Although the agreement has surprised some quarters, given its length and the steady decline of ITV's audiences, it comes with caveats and incentives for ITV to deliver on audience.
Historically, Unilever's ITV deals have been for three-year periods, but in recent times these have been rolled over on an annual basis.
The agreement is mutually beneficial; for ITV it marks a welcome demonstration of improved confidence from advertisers in the television medium, which has suffered during the recession, while Unilever can benefit from future fixed airtime prices.
The news is welcome for Carlton and Granada, which are both presenting half-yearly reports to the City this week. Both companies have had a wretched time in the torpid advertising market, culminating in the closure of ITV Digital, which had haemorrhaged £1 billion.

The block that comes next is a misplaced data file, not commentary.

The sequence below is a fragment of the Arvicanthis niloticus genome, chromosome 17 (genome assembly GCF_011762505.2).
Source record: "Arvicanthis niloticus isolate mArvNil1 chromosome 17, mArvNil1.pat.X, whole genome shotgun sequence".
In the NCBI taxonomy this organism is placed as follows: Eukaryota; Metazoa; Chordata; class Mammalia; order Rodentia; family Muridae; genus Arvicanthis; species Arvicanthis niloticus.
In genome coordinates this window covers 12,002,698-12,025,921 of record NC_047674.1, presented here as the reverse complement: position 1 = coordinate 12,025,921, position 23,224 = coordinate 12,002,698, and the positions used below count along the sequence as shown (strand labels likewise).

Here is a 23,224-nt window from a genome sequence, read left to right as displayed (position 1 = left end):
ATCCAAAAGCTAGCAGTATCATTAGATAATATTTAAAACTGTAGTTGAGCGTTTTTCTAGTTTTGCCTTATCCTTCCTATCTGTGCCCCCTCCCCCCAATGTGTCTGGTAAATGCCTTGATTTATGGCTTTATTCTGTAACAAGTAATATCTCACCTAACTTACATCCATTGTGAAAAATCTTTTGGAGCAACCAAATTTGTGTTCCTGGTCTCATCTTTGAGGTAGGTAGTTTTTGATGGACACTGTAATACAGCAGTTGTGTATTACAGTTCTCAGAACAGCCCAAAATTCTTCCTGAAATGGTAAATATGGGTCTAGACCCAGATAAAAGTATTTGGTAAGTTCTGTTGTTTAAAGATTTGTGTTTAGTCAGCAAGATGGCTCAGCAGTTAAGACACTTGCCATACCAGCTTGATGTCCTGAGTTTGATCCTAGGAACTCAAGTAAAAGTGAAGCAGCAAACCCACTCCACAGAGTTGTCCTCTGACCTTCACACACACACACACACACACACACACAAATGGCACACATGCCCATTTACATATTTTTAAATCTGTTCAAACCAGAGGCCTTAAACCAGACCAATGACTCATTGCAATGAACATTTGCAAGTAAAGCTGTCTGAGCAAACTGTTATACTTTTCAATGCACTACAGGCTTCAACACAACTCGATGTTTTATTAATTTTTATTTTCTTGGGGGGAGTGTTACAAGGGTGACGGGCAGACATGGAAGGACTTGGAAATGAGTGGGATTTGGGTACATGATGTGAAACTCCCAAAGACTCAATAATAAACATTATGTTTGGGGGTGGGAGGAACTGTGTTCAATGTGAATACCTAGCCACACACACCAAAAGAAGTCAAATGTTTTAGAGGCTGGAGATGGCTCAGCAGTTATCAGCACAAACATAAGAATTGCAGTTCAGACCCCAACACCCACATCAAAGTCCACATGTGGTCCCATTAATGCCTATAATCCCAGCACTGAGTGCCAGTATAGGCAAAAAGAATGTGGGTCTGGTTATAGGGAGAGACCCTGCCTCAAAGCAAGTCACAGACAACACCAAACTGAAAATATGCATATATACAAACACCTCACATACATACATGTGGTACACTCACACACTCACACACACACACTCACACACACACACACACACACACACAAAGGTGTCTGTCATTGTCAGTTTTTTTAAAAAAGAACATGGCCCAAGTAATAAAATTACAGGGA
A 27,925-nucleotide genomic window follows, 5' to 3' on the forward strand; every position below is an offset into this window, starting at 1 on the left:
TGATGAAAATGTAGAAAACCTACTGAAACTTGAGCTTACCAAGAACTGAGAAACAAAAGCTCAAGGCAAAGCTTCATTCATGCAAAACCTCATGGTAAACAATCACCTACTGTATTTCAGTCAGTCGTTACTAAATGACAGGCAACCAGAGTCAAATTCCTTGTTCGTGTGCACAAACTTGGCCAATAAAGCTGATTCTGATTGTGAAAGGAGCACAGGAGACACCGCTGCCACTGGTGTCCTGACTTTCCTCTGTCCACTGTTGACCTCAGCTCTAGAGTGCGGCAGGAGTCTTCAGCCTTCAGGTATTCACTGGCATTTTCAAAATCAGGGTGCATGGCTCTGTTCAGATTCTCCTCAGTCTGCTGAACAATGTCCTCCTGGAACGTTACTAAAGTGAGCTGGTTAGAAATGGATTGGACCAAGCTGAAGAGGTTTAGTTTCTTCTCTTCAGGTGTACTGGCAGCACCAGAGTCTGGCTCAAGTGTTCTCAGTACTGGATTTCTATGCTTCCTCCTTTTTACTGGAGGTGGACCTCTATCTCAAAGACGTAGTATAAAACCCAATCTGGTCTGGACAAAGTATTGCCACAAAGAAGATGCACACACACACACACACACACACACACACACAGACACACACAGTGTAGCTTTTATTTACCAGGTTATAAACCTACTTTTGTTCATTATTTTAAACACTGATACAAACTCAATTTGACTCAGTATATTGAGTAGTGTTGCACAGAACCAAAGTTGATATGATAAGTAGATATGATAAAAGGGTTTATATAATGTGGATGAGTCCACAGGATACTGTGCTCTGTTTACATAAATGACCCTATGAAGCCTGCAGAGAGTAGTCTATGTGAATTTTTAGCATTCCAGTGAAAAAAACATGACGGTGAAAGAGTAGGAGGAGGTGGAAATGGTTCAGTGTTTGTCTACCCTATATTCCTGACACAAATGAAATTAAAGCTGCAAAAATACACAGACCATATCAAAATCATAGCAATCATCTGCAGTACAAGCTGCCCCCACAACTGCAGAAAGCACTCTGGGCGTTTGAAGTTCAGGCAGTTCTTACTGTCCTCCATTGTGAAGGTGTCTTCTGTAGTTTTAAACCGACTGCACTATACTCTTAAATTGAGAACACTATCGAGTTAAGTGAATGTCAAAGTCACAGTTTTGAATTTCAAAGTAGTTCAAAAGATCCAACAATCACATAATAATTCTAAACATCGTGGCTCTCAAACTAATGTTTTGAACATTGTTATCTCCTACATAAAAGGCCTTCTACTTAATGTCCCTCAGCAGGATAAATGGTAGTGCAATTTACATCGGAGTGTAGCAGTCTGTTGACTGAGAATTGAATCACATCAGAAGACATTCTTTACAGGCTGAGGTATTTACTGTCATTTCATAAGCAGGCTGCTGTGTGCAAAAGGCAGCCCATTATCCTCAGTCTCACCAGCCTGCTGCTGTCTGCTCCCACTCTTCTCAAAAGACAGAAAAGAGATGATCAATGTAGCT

The ITV deal mirrors those made with JCDecaux and AOL Time Warner earlier this year and marks another step on Unilever's "path to growth" strategy of concentrating on top brands and using the most powerful media.
Initiative Media negotiated the deal on behalf of Unilever. The Initiative chief executive, Jerry Hill, said: "Unilever has rationalised its brand portfolio as part of its 'path to growth' strategy and continues to invest heavily behind these leading brands on television. ITV will continue to attract significant audiences and this deal provides every incentive for ITV to invest with confidence in its product and to deliver the highest number of viewers possible."
ITV has announced that it will be increasing its programming budget by £25 million this autumn in a bid to stem its declining audience and attract more upmarket viewers. Granada Enterprises' chief executive, Graham Duff, added that the deal was a "vote of confidence in the ITV network".